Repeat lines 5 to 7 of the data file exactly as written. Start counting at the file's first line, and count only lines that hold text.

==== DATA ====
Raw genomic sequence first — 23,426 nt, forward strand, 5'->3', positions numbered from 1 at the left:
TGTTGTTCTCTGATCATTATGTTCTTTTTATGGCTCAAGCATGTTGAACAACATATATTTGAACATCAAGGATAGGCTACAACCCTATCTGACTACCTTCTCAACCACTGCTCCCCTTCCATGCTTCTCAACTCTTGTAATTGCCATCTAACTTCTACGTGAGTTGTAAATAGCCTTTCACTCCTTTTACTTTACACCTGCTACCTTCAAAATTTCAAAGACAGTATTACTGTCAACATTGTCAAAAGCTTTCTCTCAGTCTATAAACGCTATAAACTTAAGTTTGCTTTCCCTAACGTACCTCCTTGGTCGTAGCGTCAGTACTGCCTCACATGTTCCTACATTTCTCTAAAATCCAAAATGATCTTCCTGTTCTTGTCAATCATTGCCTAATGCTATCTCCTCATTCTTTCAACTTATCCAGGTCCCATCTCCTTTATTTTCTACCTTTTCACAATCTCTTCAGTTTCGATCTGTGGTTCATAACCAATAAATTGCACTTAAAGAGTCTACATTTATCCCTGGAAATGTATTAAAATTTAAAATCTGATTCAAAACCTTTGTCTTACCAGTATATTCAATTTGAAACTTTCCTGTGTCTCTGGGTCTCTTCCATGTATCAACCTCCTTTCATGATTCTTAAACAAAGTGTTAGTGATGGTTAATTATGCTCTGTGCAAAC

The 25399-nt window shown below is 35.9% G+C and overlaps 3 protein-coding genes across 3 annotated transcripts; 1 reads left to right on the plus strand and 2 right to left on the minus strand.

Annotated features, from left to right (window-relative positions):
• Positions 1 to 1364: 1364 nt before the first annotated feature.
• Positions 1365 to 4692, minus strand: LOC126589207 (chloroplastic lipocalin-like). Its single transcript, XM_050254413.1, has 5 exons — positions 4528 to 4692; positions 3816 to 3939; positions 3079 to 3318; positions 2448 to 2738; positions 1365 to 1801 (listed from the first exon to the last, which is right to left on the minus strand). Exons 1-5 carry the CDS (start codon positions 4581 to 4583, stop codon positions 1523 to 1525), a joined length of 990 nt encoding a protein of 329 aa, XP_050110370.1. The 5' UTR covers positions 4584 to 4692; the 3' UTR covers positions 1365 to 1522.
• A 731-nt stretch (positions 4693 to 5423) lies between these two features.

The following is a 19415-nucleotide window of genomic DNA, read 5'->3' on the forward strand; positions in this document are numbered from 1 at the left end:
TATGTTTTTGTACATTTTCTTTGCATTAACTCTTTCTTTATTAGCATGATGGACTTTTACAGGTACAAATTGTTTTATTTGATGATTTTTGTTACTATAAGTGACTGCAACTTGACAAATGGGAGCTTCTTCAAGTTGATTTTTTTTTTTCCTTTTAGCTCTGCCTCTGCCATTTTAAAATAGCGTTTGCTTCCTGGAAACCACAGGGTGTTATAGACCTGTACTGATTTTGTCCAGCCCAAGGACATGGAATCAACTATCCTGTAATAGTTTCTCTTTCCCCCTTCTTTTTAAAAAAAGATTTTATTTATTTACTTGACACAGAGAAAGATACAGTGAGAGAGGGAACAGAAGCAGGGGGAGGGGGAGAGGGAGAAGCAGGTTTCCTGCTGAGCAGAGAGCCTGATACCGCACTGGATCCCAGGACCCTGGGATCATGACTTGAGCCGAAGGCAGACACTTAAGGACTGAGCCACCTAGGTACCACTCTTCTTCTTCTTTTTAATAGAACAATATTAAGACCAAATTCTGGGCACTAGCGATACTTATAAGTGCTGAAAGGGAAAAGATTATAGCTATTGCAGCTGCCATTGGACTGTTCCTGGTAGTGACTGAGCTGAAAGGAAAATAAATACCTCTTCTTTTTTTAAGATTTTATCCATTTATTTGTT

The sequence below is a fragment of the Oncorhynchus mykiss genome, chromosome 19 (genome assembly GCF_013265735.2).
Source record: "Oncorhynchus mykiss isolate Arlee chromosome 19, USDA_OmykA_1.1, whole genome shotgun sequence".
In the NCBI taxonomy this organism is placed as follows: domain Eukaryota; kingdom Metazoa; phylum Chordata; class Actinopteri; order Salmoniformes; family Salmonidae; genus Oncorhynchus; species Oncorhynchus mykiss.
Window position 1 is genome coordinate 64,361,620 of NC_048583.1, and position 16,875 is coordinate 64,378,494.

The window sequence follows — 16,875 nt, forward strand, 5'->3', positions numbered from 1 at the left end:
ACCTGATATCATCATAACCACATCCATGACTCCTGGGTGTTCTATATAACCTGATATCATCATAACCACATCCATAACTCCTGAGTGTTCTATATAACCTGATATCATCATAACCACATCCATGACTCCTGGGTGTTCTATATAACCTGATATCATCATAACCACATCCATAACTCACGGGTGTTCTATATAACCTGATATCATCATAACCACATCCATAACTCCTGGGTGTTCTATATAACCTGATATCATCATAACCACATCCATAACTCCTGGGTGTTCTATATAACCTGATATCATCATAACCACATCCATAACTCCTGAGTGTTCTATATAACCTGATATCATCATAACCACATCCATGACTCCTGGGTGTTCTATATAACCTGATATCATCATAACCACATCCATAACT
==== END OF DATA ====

• Positions 1 to 1364: 1364 nt before the first annotated feature.
• Positions 1365 to 4692, minus strand: LOC126589207 (chloroplastic lipocalin-like). Its single transcript, XM_050254413.1, has 5 exons — positions 4528 to 4692; positions 3816 to 3939; positions 3079 to 3318; positions 2448 to 2738; positions 1365 to 1801 (listed from the first exon to the last, which is right to left on the minus strand). Exons 1-5 carry the CDS (start codon positions 4581 to 4583, stop codon positions 1523 to 1525), a joined length of 990 nt encoding a protein of 329 aa, XP_050110370.1. The 5' UTR covers positions 4584 to 4692; the 3' UTR covers positions 1365 to 1522.
• A 731-nt stretch (positions 4693 to 5423) lies between these two features.